The researchers generated high-quality genome-wide binding data for OCT factors and OBF1 in mice and human primary GC B cells, as well as in human B cell lymphoma lines. They demonstrated that OCT factors and OBF1 highly colocalize at a genome-wide scale and activate the majority of genes important for GCs. In particular, they could show that OBF1 is upstream of BCL6 and IRF4, two mutually repressive master regulators that have widely been considered to be orchestrating the GC reaction and plasma cell differentiation, respectively. Besides, they found that BCL6 is only functional when OBF1 is also present, with the latter repressing the expression of IRF4, thereby maintaining the GC reaction.
Furthermore, the researchers showed that OBF1 depletion in lymphoma cells leads to blocked proliferation and dramatic disruption of the GC transcriptional program. In brief, OBF1 functions as a molecular switch between GC maintenance and GC exit: once OBF1 expression is stopped, the GC program collapses while plasma cell differentiation initiates. Moreover, they found that OBF1 can serve as a valuable clinical indicator for lymphoma severity classification and represents a novel therapeutic target for lymphoma treatment.
“Our paper provides novel insights into the regulatory roles of OBF1 in the GC reaction and B cell lymphomas, as well as into the functional hierarchy between OBF1 and other master regulators,’ says first author Song. The findings also demonstrate that OBF1 is a highly relevant candidate for the pharmaceutical industry, as group leader Matthias explains: “Since OBF1 is essential for mature B cell function and B cell lymphomas proliferation, and its expression is largely restricted to B cells, it emerges as a potent therapeutic target for clinical treatment of lymphoma with presumably only minor side effects.’ In particular, the development of molecular-glue-type degraders, engineered proteins, and siRNAs, specifically targeting OBF1, may in the future usher new cures and hope for patients diagnosed with B cell lymphoma.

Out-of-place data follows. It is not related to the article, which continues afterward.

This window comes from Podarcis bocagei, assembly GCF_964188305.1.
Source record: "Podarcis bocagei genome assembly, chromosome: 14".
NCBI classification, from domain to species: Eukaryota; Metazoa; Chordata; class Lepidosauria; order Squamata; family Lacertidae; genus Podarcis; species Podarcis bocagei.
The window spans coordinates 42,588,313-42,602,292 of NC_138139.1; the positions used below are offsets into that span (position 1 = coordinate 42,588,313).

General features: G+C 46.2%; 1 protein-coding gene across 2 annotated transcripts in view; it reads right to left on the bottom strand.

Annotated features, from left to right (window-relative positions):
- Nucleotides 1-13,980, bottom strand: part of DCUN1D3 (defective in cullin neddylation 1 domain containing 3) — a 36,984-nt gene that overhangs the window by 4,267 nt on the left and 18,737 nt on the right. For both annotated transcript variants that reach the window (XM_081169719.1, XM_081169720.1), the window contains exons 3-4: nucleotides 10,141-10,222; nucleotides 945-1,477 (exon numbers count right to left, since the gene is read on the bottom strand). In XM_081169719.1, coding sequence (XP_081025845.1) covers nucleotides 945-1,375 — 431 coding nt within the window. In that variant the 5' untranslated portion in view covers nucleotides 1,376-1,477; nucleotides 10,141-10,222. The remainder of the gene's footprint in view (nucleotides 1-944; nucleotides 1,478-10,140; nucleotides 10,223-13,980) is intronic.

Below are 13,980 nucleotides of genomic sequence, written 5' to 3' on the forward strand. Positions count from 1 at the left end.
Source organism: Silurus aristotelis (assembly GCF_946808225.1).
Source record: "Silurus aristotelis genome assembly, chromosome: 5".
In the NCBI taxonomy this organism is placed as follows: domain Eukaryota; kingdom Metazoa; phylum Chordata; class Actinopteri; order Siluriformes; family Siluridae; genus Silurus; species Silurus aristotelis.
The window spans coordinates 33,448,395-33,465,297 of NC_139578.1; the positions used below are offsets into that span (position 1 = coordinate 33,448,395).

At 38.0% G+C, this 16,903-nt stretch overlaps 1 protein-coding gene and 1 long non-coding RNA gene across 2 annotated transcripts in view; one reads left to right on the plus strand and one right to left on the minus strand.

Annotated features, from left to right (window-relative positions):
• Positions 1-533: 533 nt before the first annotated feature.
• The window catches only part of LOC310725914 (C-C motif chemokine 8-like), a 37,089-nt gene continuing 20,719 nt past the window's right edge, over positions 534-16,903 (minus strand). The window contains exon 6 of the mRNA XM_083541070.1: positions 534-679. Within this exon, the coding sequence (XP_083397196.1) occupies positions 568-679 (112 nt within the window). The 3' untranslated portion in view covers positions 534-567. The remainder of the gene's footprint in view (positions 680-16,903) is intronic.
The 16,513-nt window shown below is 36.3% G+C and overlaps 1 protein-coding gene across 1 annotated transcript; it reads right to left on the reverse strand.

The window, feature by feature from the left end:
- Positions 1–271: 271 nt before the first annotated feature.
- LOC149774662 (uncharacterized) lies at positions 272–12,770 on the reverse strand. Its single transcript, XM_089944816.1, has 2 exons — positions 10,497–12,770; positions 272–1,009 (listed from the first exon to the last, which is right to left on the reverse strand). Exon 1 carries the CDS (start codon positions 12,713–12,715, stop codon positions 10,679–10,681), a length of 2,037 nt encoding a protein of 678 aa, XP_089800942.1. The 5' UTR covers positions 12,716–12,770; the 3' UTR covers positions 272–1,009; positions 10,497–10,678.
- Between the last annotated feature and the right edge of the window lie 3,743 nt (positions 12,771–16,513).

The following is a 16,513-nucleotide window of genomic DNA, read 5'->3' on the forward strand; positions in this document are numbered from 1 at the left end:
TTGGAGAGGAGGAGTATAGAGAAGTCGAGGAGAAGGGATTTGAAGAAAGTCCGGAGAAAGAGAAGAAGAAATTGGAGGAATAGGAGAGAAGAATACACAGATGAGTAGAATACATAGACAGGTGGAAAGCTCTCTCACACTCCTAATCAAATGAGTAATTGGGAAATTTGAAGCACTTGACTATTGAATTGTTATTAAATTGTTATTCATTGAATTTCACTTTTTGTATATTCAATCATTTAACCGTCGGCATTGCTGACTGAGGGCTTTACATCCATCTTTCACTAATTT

Original publication : Shuang Song, Chun Cao, Mohamed-Amin Choukrallah, Fengyuan Tang, Gerhard Christofori, Hubertus Kohler, Fabian Wu, Barna D. Fodor, Mathias Frederiksen, Simon N. Willis, Jacob T. Jackson, Stephen L. Nutt, Stefan Dirnhofer, Michael B. Stadler and Patrick Matthias (2021). OBF1 and Oct factors control the germinal center transcriptional program. Blood (Advanced online publication)
About the first author
Shuang Song was born in Jingjiang, China. He joined the Master’s-PhD continuous program in biomedical engineering at Tsinghua University. He left the program to join the FMI as a PhD candidate in the Matthias group, studying the transcriptional regulation of late B cell development and function. After graduation, he plans to join his wife in Australia and attend medical school there, pursuing a career in medicine and research. Shuang’s hobbies include reading, swimming and astrophotography.
“Since OBF1 is essential for mature B cell function and B cell lymphomas proliferation, and its expression is largely restricted to B cells, it emerges as a potent therapeutic target for clinical treatment of lymphoma with presumably only minor side effects.’